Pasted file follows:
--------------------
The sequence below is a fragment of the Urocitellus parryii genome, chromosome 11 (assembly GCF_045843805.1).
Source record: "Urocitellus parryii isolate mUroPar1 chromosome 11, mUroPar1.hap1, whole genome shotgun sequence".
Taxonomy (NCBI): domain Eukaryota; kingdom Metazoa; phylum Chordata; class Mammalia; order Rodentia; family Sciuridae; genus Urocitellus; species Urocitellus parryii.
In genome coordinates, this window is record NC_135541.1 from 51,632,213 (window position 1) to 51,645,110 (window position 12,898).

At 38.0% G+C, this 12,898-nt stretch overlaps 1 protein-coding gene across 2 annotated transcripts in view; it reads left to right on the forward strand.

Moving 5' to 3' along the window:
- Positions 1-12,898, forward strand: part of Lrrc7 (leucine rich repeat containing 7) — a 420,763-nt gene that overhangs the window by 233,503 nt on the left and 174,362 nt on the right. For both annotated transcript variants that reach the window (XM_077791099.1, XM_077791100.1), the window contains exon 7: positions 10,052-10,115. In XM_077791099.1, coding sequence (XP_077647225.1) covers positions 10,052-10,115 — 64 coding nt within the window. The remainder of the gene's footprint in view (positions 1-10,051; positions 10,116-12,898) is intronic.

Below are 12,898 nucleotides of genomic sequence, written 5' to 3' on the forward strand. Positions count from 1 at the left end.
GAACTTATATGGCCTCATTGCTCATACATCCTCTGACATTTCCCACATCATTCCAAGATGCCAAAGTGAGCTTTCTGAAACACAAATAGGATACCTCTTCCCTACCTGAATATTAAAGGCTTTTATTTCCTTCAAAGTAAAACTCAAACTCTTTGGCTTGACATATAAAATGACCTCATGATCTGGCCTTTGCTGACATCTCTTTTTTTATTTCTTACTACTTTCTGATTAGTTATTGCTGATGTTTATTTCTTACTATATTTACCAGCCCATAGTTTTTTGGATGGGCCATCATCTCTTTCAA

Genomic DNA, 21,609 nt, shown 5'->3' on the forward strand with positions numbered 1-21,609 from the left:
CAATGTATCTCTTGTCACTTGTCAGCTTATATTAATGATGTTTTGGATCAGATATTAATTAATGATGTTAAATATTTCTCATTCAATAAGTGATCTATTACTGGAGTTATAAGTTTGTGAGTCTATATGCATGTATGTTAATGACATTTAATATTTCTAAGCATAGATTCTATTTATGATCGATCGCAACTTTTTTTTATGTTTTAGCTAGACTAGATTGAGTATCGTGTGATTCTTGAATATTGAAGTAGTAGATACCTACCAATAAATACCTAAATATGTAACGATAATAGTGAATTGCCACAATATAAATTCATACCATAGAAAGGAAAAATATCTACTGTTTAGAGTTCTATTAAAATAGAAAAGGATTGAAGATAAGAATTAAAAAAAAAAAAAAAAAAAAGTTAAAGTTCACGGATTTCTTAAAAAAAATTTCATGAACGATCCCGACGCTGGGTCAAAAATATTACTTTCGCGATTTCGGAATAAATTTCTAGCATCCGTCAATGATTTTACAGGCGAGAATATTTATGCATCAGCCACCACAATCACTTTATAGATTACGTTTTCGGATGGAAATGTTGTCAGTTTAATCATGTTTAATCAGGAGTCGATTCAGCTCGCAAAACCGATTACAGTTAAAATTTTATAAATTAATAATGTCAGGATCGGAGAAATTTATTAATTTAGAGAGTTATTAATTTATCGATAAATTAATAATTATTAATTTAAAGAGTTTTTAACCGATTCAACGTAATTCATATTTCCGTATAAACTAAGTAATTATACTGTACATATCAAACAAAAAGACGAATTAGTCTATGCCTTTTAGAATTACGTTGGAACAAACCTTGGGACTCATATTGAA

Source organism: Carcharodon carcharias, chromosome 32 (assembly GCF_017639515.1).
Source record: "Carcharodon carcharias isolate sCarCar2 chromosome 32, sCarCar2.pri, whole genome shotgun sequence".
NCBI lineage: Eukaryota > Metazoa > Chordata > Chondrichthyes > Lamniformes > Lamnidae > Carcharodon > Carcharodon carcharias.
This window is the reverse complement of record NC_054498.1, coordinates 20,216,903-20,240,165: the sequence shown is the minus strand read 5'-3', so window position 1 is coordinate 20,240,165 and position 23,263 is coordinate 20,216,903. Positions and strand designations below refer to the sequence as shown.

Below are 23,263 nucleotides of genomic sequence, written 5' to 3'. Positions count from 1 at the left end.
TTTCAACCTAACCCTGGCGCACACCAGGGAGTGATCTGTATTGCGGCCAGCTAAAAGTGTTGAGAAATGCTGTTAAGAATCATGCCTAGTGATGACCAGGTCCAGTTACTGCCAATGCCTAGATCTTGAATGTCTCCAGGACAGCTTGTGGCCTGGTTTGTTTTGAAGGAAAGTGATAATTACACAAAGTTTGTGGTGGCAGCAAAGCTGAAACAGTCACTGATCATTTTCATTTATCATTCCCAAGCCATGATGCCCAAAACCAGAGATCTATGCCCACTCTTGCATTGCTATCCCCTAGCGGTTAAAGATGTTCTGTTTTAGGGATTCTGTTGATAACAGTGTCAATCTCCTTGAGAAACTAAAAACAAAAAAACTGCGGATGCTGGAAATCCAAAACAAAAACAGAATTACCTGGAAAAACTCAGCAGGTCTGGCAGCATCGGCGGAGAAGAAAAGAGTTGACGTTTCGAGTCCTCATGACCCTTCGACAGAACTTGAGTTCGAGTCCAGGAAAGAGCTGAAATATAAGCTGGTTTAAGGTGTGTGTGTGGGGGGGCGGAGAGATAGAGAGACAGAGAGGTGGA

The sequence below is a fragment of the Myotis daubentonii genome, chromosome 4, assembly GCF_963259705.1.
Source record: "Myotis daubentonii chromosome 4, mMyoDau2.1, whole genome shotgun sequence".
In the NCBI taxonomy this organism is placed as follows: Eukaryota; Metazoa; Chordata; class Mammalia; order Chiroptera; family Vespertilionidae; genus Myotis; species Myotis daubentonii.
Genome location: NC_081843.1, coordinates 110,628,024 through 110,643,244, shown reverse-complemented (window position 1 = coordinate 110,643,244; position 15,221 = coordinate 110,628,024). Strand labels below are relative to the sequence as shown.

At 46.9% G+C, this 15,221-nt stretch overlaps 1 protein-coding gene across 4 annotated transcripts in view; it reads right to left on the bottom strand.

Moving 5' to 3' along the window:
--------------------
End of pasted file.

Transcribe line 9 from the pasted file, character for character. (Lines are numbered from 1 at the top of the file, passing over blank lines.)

GAACTTATATGGCCTCATTGCTCATACATCCTCTGACATTTCCCACATCATTCCAAGATGCCAAAGTGAGCTTTCTGAAACACAAATAGGATACCTCTTCCCTACCTGAATATTAAAGGCTTTTATTTCCTTCAAAGTAAAACTCAAACTCTTTGGCTTGACATATAAAATGACCTCATGATCTGGCCTTTGCTGACATCTCTTTTTTTATTTCTTACTACTTTCTGATTAGTTATTGCTGATGTTTATTTCTTACTATATTTACCAGCCCATAGTTTTTTGGATGGGCCATCATCTCTTTCAA